When you live in a nursing home you have rights.

Imagine what it feels like to be in a situation where you have no control over what, when and how you get to do things. When I think of losing freedom I think of prison. But more commonly for most of us this happens if you are hospitalized—or if you find yourself in a nursing home.

In other posts I have talked about nursing homes that work hard to provide person-centered care, care that respects and makes accommodations for individual differences. Nursing homes that have adopted the principles of person-centered care tailor schedules to individual resident preferences. For example, if you like to sleep late you can—and have your breakfast later in the morning. If you have always been a night owl you can stay up late, provided you don’t disturb others, of course. But you may not realize that you if you live in a Medicare or Medicaid certified nursing home you have a federally guaranteed right you have to be treated with respect—and part of that right means that you have choice about when to get up in the morning, go to sleep at night and eat. Respect for lifestyle choices may seem like a small thing—but it is very important to a person’s sense of self and quality of life.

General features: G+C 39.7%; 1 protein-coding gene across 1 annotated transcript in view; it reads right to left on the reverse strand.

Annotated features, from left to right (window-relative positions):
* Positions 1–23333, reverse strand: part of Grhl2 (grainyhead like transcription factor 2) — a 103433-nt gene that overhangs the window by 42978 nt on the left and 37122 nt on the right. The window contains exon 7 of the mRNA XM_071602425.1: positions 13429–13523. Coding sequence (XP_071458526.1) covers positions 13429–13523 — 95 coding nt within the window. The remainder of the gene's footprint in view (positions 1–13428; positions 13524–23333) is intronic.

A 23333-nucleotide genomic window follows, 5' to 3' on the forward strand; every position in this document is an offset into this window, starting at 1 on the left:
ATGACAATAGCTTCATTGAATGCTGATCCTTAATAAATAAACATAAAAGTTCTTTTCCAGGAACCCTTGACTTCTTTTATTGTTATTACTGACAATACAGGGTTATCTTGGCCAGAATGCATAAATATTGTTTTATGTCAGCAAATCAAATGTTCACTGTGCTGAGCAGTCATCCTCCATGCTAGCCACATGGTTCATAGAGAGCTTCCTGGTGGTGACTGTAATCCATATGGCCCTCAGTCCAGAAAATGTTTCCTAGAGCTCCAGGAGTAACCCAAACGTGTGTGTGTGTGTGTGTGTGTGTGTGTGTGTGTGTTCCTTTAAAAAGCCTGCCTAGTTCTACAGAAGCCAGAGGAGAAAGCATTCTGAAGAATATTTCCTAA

The rights that you have as a nursing home resident are guaranteed under the Federal Nursing Home Act of 1987. They are in place to ensure that you receive good care and are treated with respect. Your rights and protections are extensive and cover the care you are entitled to receive, your privacy, your property, your freedoms and more. Nursing homes are required to inform you about your rights, but in most cases there is so much going on when a person is being admitted that no one takes the time to read, and more importantly, to remember these rights.

One important right you have is the right to make a complaint if you feel you are not being treated properly. Of course, the best thing is to take your complaint directly to a supervisor. In many cases problems can be resolved without outside help. However, all states have ombudsman programs and the ombudsman’s role is to be your advocate. If your complaint is not being addressed by the nursing home staff you need to contact your local ombudsman. Nursing homes are required to post contact information for your ombudsman in visible locations. If you do not see posters with this information you can ask for the number to call.

To learn more about your nursing home rights and find an ombudsman in your area check out The National Long Term Care Resource Center.

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